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The President, Alumni of the Maritime Academy of Nigeria, Oron (AMANO), Emmanuel Maiguwa, has expressed concerns over the menace of fake certificates among seafarers.
Maiguwa, who spoke in chat with SHIPS & PORTS, said Nigeria has earned a bad reputation in Africa because of the fraudulent activities of some few bag eggs among seafarers forging certificates.
“Coastwise in Africa, we have been known to be fraudulent when it comes to certification because of some of the bad eggs that have forged certificates and they will give you reasons that it is because of difficulties in getting their certificates renewed. So they find it easy to go and forge certificates. This has become known to other West African countries and that has put a dent on our certificates,” he said.
While acknowledging the efforts of the academy in checking the menace, Maiguwa noted that with the commencement of the Africa Continental Free Trade Area (AfCFTA), which promises open trade among African nations, Nigerian seafarers may miss out on employment opportunities if the fake certificate menace remains unchecked.
“What the Maritime Academy (of Nigeria, Oron) did was to introduce a security certificate that will make it difficult for people to forge but that is just one step in redeeming our credibility in Africa.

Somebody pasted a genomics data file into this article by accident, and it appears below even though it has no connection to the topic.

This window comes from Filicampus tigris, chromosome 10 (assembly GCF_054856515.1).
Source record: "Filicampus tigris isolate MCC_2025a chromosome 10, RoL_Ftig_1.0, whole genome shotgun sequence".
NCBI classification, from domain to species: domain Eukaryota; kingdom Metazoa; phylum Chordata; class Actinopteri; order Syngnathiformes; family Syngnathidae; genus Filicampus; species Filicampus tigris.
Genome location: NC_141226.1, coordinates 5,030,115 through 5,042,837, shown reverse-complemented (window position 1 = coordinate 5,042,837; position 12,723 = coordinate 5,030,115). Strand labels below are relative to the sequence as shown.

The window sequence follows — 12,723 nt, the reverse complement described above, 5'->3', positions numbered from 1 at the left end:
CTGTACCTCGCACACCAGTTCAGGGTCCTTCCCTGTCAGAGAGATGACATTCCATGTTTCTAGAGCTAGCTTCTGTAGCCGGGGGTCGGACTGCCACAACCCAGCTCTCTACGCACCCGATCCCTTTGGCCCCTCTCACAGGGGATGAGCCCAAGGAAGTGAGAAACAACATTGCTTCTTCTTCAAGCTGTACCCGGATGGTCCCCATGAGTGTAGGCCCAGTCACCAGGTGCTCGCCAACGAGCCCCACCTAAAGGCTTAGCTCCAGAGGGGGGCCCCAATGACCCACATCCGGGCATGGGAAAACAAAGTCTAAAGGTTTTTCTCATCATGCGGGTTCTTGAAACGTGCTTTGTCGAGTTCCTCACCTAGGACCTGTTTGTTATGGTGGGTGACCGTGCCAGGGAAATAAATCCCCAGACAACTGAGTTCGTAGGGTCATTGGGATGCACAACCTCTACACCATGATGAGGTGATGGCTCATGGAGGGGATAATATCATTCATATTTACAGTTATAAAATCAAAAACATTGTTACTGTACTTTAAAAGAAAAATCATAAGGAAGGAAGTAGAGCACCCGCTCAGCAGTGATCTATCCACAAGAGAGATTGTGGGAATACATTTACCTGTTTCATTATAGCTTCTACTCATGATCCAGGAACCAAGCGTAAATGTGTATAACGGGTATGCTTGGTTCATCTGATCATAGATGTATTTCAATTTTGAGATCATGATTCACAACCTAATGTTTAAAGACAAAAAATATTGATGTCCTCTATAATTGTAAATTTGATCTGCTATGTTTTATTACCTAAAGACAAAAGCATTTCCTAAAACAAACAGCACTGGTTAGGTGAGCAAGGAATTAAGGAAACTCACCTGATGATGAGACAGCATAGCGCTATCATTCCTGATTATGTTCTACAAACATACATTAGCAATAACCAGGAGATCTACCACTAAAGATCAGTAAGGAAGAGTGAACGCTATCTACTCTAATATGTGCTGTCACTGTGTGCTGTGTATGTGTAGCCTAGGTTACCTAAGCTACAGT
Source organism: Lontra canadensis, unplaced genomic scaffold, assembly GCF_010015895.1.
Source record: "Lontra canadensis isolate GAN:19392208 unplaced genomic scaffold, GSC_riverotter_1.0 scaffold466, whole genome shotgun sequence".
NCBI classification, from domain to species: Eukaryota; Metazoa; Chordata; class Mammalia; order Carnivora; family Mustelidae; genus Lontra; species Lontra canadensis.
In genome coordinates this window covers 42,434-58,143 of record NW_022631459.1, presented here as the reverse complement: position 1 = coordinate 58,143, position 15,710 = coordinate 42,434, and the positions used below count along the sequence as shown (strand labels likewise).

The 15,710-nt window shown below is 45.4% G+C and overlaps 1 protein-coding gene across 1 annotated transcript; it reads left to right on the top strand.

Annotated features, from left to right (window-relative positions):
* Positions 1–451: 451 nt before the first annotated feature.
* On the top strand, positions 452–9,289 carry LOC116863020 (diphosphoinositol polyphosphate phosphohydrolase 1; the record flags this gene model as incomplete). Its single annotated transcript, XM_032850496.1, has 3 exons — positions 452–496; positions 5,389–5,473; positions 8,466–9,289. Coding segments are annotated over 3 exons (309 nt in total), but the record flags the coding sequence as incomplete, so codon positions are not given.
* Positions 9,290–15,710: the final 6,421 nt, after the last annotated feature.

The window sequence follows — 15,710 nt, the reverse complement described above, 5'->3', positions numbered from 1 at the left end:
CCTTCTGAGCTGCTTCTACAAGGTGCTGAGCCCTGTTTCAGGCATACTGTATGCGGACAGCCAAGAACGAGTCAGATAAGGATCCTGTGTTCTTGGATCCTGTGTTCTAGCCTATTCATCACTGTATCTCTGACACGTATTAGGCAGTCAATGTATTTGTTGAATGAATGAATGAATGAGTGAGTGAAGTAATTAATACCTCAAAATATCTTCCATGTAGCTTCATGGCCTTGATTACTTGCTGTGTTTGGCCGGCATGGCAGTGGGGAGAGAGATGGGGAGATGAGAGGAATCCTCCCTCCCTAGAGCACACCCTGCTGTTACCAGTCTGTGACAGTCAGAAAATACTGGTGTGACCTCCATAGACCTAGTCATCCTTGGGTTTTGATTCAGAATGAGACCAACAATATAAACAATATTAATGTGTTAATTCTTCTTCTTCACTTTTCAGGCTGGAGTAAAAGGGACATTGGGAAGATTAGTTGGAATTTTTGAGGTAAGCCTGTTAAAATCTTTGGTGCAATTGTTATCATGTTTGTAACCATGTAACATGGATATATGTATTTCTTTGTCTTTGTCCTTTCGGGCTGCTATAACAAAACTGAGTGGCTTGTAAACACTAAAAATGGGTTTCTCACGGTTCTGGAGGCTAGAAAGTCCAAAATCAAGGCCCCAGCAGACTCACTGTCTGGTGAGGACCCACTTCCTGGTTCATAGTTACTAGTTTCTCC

“If we are not able to redeem this credibility, the AfCFTA that is coming will end up being negative for Nigerian seafarers. Already, we are complaining about Filipinos and Indians taking the jobs of Nigerian seafarers but now AfCFTA requires that all the flags in Africa should be able to allow all nationalities work on each other’s flagged vessels.
“So if we don’t build our credibility and get into a free trade agreement that allows a Ghanaian or Beninoise to work on our Cabotage vessels as long as he is qualified, then we will have a problem on what mechanism we are going to use to ensure that shipowners employ our own seafarers.
“We will not just lose the opportunity available in the entire West Africa, we will equally lose the opportunity that we have in our coastal trade because the free trade agreement requires that the Cabotage law we have should be reviewed to domesticate the free trade agreement that we have signed,” he said.
Speaking on the recent acquisition and commissioning of training simulators at the academy,
Maiguwa commended the academy for acquiring simulators for the training of cadets.
He, however, noted that the academy is still faced with the challenge of attracting qualified and experienced lecturers due to poor staff remuneration.
Maiguwa said AMANO would soon commence engagement with relevant authorities to create a special compensation package for the academy to enable it attract reputable lecturers.
Source: Ships and Ports